” Never create a new TrueCrypt volume by cloning an existing TrueCrypt volume. Always use the TrueCrypt Volume Creation Wizard to create a new TrueCrypt volume. If you clone a volume and then start using both this volume and its clone in a way that both eventually contain different data, then you might aid cryptanalysis (both volumes will share a single key set). This is especially critical when the volume contains a hidden volume. See also the chapter How to Back Up Securely.”

    Fascinating. Yes, creating a new volume should always be done from scratch. Backing up by copying an existing container does introduce some small amount of risk, but that also has to be mitigated against the practical consideration: how likely is it that someone’s going to have access to the backups, and take the time to do the cryptanalysis to use it to crack the encryption? It’s an important consideration for extremely tight security. However, backing up this way doesn’t make cracking “trivial” by any means, it’s still a ton of work by someone truely focussed on getting in. It’s a risk I’m willing to take.

    Leo
    30-Nov-2009
    Reply
  3. Note that most drive imaging packages, including Acronis and Symantec, have the ability to encrypt their backups. You only need to encrypt the stuff that your imaging software doesn’t take care of.

    Reply
  4. I have been creating clones of my TrueCrypt volumes, as I don’t seem to be able to create virtual drive “W” and virtual drive “X”. Every time I create a TrueCrypt volume, it uses the same drive “number” as before, so I can never have two TrueCrypt volumes at the same time. What am I doing wrong?

    Peter

    I’m confused… you don’t create them as drives, you simply create containers. When you mount the container you select what drive letter you want to use for it in the TrueCrypt interface. I have at least two mounted right now.

    Leo
    03-Dec-2009

    Reply
  5. One thing to remember about TrueCrypt and backups is that TrueCrypt does not update the date modified or date accessed information in Windows. Therefore, if you add files to your TrueCrypt volume today, your incremental backup for today that runs tonight will not back up the TrueCrypt volume because the system does not think the file containing the volume has changed. The only way around this is to force these files to be copied to a backup every time your incremental backups run. (This might have to be a separate backup job.) Full backups are OK because these backups will get all of your files including the TrueCrypt volumes.

    Peter M.

    Truecrypt has an option for this. Specifically uncheck “Preserve timestamps of file containers”. Then the container’s timestamp will be updated and the file will be backed up or copied as you might expect.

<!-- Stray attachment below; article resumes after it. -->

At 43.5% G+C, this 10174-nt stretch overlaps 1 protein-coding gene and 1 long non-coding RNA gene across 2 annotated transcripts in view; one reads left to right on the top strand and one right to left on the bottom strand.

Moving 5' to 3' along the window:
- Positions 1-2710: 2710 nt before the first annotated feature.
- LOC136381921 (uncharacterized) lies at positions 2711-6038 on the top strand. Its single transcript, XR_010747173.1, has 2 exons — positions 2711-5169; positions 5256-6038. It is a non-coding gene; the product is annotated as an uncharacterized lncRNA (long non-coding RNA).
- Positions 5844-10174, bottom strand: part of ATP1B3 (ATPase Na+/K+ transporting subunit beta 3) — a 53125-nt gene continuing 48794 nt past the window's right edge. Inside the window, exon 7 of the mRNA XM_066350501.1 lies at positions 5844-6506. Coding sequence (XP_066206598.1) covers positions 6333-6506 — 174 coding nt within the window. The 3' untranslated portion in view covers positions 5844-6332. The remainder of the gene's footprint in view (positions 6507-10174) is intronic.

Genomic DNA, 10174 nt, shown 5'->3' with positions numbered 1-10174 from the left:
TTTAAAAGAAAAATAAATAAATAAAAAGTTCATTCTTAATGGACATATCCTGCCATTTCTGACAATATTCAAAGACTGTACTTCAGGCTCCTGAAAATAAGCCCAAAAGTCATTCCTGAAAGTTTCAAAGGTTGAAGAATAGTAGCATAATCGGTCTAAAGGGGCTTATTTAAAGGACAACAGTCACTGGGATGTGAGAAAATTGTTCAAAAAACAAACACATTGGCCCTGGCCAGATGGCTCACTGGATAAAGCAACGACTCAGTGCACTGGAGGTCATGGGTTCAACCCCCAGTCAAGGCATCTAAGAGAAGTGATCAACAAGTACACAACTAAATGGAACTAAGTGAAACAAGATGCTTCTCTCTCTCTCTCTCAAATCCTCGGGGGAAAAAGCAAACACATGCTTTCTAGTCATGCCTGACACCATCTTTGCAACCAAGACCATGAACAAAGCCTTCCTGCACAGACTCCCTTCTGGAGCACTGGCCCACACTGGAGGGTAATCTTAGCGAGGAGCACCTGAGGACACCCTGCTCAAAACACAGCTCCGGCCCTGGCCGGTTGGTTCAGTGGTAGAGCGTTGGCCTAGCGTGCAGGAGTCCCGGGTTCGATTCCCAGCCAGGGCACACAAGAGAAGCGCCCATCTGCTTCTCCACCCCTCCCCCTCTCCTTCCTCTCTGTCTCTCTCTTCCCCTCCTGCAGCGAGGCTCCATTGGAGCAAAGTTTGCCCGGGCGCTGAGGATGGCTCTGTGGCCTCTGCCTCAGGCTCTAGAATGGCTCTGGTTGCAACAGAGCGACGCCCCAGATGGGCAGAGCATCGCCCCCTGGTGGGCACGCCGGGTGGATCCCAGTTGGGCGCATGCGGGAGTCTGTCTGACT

The reason this option defaults to on is that if the container’s timestamp is five years old (or whatever) it gives no indication that the data within it was updated yesterday, securing any traces of usage.

    And yes, I learned this the hard way when my TrueCrypt volume didn’t back up as expected some years ago. Smile

    Leo
    03-Dec-2009

    Reply
  6. personally, I’d encrypt even encrypted stuff (and then even encrypt that)

    seriously, though

    Until Acronis 2010, encryption was not possible; it was only password protected, and the password protection was not strong

    truecrypt volumes – I put some of those into DROPBOX (a shared cloud system between computers) – and If I entered stuff into that truecrypt volume, that volume, upon dismounting, would update to the other machines, so it must be reading the date/time somehow

    I have my hard drive encrypted (tablet PC). I then do a backup of it, through windows, with acronis. This creates an UNENCRYPTEd backup of actual partitions, that can be loaded back in a RESTORE operation, to a new hard drive. BUT, since unencrypted, they possibly should be stored in an encrypted external drive.
    BUT, acronis version 2010 has encryption, BUT that version is not too reliable, from reading their forum, and from my personal install experience

    to ALL of you, you are ALL doing much more than your insurance companies . Blue Cross Blue Shield lost ANOTHER laptop, UNENCRYPTED, with names/socialsecurity numbers/PROVIDER numbers, of over 850,000 physicians on it. This is ludicrous, when programs such as truecrypt are available for FREE, and good paid programs such as SecureDoc exist, for just over $100.00 per machine

    Reply
  7. Create encrypted backup volumes with a different password, large enough for the volumes you want to back up. Mount your primary, mount your backup volume, and use a synchronization app e.g. Syncback on Windows or Chronosync on MacOSX to sync from the unencrypted innards of your primary volume to it’s dedicated backup volume. Then unmount them. This way they both stay encrypted, you’re not aiding any cryptanalysis because both are different volumes, and you gain the major advantage of being able to use incremental compare/sync tools like I mention, as opposed to copying an entire volume to a backup every time you change one line in a single document 🙂

    Reply